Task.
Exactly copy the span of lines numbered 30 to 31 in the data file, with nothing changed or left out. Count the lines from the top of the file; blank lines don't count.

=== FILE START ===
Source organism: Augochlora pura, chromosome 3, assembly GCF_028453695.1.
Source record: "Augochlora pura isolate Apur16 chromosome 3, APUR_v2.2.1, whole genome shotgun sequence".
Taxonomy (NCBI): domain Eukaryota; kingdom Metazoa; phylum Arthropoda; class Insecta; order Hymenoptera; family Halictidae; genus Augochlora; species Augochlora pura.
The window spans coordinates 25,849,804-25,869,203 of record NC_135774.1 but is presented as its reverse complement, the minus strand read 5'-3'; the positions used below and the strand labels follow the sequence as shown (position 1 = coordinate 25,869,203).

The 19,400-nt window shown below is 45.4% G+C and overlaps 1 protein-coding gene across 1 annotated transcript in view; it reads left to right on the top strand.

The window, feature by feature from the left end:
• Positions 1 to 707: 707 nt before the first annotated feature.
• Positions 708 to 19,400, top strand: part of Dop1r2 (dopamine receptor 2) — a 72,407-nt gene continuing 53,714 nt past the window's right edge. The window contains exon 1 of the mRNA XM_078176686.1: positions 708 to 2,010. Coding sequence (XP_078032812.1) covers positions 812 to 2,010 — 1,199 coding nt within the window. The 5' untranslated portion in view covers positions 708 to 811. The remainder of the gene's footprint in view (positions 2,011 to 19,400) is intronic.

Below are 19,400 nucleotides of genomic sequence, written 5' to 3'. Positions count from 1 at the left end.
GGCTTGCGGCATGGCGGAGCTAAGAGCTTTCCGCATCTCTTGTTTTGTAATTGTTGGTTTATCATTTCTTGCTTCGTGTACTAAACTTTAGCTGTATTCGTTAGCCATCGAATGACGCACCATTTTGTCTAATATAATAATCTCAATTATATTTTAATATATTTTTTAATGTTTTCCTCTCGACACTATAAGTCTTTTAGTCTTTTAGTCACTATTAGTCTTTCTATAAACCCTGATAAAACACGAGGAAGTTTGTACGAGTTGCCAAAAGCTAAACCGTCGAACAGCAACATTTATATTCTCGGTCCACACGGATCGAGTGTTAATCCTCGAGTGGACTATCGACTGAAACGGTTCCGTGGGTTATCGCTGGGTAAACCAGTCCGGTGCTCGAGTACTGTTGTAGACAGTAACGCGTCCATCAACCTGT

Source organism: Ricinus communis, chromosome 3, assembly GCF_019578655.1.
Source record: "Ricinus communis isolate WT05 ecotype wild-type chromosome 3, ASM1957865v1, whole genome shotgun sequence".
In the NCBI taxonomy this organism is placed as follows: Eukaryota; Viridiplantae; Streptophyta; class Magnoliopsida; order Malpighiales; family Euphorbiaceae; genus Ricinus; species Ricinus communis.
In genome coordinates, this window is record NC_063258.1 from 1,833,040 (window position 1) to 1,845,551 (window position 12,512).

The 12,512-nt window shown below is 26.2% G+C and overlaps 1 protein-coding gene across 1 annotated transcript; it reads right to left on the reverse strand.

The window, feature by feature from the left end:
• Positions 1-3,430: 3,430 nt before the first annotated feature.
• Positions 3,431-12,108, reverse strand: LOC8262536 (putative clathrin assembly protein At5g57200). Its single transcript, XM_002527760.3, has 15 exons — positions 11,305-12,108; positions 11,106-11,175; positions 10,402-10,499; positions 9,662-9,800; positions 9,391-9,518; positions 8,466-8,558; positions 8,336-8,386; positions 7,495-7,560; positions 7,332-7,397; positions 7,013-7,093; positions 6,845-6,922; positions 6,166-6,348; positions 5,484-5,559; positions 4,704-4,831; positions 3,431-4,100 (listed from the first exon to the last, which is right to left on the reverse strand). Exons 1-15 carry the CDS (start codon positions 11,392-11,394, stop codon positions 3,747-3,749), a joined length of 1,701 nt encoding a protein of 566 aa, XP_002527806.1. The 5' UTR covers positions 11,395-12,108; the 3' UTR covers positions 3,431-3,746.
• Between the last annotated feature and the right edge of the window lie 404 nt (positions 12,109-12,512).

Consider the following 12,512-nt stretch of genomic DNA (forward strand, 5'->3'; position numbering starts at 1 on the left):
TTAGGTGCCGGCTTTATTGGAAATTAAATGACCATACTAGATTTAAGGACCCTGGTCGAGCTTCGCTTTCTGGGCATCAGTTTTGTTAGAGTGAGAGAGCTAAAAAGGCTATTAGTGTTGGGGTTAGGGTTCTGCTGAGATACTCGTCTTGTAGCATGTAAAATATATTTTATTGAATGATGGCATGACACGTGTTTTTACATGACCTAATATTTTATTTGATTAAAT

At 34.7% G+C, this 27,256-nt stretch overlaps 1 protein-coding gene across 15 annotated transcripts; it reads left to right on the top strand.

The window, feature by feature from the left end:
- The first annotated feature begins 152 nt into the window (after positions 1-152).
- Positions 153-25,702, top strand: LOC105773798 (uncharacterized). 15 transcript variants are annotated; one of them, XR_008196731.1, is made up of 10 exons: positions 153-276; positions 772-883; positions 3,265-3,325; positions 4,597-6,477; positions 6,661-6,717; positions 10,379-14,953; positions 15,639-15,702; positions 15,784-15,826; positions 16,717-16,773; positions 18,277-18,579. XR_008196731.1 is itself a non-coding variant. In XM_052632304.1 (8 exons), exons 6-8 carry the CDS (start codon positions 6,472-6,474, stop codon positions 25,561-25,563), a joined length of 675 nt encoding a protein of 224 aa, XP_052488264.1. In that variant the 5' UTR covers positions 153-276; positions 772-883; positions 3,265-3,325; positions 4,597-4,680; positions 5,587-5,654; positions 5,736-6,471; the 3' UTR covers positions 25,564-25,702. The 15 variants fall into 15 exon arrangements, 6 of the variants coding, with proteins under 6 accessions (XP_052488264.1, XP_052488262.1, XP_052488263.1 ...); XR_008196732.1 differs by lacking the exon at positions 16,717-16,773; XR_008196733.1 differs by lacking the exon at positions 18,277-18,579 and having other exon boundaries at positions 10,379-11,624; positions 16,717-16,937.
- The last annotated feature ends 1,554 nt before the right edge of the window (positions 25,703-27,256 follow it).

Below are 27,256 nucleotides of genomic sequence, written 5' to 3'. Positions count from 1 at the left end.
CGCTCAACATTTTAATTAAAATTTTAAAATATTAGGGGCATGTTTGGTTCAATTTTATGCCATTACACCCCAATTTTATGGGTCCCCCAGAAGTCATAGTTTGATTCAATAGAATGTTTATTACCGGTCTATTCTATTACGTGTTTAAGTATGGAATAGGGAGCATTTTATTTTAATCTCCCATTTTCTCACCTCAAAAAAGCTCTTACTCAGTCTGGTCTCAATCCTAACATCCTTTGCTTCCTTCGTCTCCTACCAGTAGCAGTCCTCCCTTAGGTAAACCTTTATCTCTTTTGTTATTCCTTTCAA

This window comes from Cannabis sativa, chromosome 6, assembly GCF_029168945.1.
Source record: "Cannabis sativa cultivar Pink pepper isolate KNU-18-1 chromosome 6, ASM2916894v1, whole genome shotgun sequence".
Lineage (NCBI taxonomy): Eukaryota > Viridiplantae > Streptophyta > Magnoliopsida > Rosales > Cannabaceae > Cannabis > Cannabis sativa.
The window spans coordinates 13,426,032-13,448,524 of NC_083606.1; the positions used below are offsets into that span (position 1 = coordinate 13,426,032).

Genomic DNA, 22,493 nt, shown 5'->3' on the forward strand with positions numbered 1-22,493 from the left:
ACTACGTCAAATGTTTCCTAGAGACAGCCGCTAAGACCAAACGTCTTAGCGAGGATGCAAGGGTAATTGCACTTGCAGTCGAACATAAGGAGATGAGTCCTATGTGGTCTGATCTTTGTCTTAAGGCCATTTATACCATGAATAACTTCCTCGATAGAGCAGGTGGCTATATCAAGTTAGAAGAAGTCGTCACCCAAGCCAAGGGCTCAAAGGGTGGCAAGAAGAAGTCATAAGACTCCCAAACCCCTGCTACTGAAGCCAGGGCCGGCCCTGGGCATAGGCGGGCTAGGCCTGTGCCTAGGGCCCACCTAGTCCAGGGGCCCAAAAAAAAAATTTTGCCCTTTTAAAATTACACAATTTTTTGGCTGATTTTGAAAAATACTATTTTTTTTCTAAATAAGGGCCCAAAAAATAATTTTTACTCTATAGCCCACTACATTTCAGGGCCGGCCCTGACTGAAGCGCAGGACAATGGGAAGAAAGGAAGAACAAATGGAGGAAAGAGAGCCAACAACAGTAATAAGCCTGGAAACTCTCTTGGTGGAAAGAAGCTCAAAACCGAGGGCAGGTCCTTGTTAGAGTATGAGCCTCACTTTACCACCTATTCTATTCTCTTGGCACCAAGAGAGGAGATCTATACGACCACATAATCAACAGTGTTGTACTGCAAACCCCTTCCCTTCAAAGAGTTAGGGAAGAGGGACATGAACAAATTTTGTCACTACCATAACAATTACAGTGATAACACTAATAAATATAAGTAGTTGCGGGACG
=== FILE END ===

Source record: "Cannabis sativa cultivar Pink pepper isolate KNU-18-1 chromosome 6, ASM2916894v1, whole genome shotgun sequence".
Lineage (NCBI taxonomy): Eukaryota > Viridiplantae > Streptophyta > Magnoliopsida > Rosales > Cannabaceae > Cannabis > Cannabis sativa.